Some recent developments in case law and legislation

By Vivek Vashi, Shreya Gupta and Prakritee Yonzon, Bharucha & Partners
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Two Supreme Court decisions and some issues arising from the Companies Act, 2013, are outlined below.

Developers win battle

In the case of Godrej & Boyce Mfg Co Ltd & Anr v State of Maharashtra, the Supreme Court held that the state cannot be allowed to demolish massive constructions built on disputed forest lands on the outskirts of Mumbai, owing to the state’s inaction over half a century.

Vivek Vashi
Vivek Vashi

The facts of the case involved a notice by the state under section 35(3) of the Indian Forest Act, 1927. The notice was allegedly published in the Bombay Government Gazette on 6 September 1967 but the state could not demonstrate that the notice had been served to Godrej, which owns 133 acres of the affected property.

After the notice was published, the government did not act on it or take possession of the disputed land. On the contrary, permissions were granted to Godrej from time to time for construction on the land by the state and also the high court, at which time the notification was not revealed.

The Supreme Court after an analysis of the applicable law held that mere issuance of a notice under the provisions of section 35(3) was not sufficient for any land being declared a “private forest” within the meaning of the expression as defined in section 2(f) of the Maharashtra Private Forests (Acquisition) Act, 1975.

Ruling in favour of the developers and almost 500,000 residents, the court held that there was no reason why it should not come to the aid of victims of the state’s inaction. As a deterrent, the court further decided that the state was to be held responsible for the situation in light of its culpable failure to implement and enforce the law for several decades.

Promoting arbitration

The Supreme Court, in World Sport Group (Mauritius) Ltd v MSM Satellite (Singapore) Pte Ltd, while overturning the judgment of a division bench of Bombay High Court, analysed the terminology used in section 45 of the Arbitration and Conciliation Act, 1996. Section 45 empowers the courts to refuse to refer matters to arbitration if the arbitration agreement is (i) null and void; (ii) inoperative; or (iii) incapable of being performed.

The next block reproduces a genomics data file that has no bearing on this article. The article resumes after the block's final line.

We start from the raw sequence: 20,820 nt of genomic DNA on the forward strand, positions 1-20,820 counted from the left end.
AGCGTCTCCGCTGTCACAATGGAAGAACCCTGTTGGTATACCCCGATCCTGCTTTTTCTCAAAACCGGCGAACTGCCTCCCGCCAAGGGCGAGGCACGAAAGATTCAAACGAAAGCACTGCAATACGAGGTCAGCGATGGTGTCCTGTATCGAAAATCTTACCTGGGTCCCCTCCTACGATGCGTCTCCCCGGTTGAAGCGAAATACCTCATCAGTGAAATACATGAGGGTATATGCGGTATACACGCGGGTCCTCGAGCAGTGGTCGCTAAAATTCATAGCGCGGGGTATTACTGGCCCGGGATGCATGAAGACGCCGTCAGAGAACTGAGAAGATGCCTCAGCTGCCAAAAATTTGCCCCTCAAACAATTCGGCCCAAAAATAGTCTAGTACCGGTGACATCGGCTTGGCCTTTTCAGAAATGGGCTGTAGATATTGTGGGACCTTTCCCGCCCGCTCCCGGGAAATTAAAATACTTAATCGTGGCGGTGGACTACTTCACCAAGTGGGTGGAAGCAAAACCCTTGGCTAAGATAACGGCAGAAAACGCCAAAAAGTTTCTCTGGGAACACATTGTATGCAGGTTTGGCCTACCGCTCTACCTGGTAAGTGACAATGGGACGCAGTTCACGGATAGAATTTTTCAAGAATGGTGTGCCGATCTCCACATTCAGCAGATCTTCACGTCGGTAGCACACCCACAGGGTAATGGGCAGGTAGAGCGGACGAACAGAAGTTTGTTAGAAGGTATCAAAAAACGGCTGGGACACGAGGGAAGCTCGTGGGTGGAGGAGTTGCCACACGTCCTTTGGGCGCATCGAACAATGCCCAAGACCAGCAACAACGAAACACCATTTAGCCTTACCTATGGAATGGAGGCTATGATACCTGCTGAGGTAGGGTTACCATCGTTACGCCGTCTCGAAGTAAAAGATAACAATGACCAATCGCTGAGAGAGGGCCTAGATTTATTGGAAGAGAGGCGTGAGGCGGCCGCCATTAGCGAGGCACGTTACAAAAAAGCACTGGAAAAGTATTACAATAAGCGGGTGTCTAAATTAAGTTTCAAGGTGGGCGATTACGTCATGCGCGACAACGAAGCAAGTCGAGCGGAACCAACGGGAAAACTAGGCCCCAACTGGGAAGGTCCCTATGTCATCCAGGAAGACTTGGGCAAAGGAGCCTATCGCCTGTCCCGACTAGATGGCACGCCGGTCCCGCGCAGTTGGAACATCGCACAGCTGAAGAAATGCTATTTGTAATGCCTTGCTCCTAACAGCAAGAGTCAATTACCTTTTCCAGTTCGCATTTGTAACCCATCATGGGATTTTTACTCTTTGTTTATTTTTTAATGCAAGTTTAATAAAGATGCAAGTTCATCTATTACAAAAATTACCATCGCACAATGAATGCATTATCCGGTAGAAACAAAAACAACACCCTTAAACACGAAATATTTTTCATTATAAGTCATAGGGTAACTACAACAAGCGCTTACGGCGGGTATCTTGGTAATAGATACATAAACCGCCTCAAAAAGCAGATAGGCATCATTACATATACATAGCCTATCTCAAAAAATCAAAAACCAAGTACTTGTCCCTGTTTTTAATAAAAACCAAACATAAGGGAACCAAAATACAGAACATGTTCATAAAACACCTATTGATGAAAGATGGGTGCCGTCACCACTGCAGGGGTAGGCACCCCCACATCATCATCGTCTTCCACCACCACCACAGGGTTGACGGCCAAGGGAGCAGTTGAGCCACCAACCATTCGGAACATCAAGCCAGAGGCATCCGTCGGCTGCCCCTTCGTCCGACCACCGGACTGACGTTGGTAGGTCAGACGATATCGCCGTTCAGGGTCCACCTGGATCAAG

The high court held that the validity of the agreement, including issues of fraud, ought to be decided by the court as it would be contrary to public policy were a matter of national importance to be decided in an arbitration in accordance with foreign laws. Further the high court held that an arbitration cannot be resorted to where the interests of third parties (not parties to the agreement) are involved.

Shreya Gupta
Shreya Gupta

However, the Supreme Court held that the main agreement being void on account of fraud does not vitiate the arbitration agreement. In terms of section 45, an arbitration agreement would be inoperative only where it has ceased to have effect and has been revoked by the parties, whether by their conduct or otherwise, and the phrase “incapable of being performed” would come into play only when practical constraints are placed on the parties.

Interpreting the terminology used in section 45 very strictly, the court held that allegations of fraud and issues of “public policy” do not fall within the ambit of section 45 and therefore cannot preclude arbitration. Finally, the court suggested that reference to arbitration could not be declined on the grounds of an interrelated suit being pending in Indian courts, thereby loosening its reins on foreign-seated arbitrations.

Companies law transition

Section 466(1) of the Companies Act, 2013, provides that the Company Law Board (CLB) shall stand dissolved on the constitution of the National Company Law Tribunal (NCLT) and the National Company Law Appellate Tribunal (NCLAT). The central government is empowered to constitute the NCLT and NCLAT by notification under sections 408 and 410 of the act. Although both sections have been notified and came into force on 12 September 2013, the government has not yet published any notification on the dissolution of the CLB.

Section 434(1) of the 2013 act enumerates the pending matters, proceedings or cases that will stand transferred to NCLT. The second proviso to section 465(1) states that the provisions of the Companies Act, 1956, in relation to the CLB will continue to apply until the government publishes a notification under section 434(1) for such a transfer.

Section 434 is silent on the transfer of appeals pending before a high court. However on a reading of section 465(2)(a), it can be reasonably inferred that such an appeal will be deemed to have taken place under the corresponding provisions of the 2013 act and can continue to subsist under the aegis of that act.

Sections 434, 465 and 466 have yet to been notified. A clarification in this regard is expected in the coming months.

Vivek Vashi is the mainstay of the litigation team at Bharucha & Partners, where Shreya Gupta and Prakritee Yonzon are associates.

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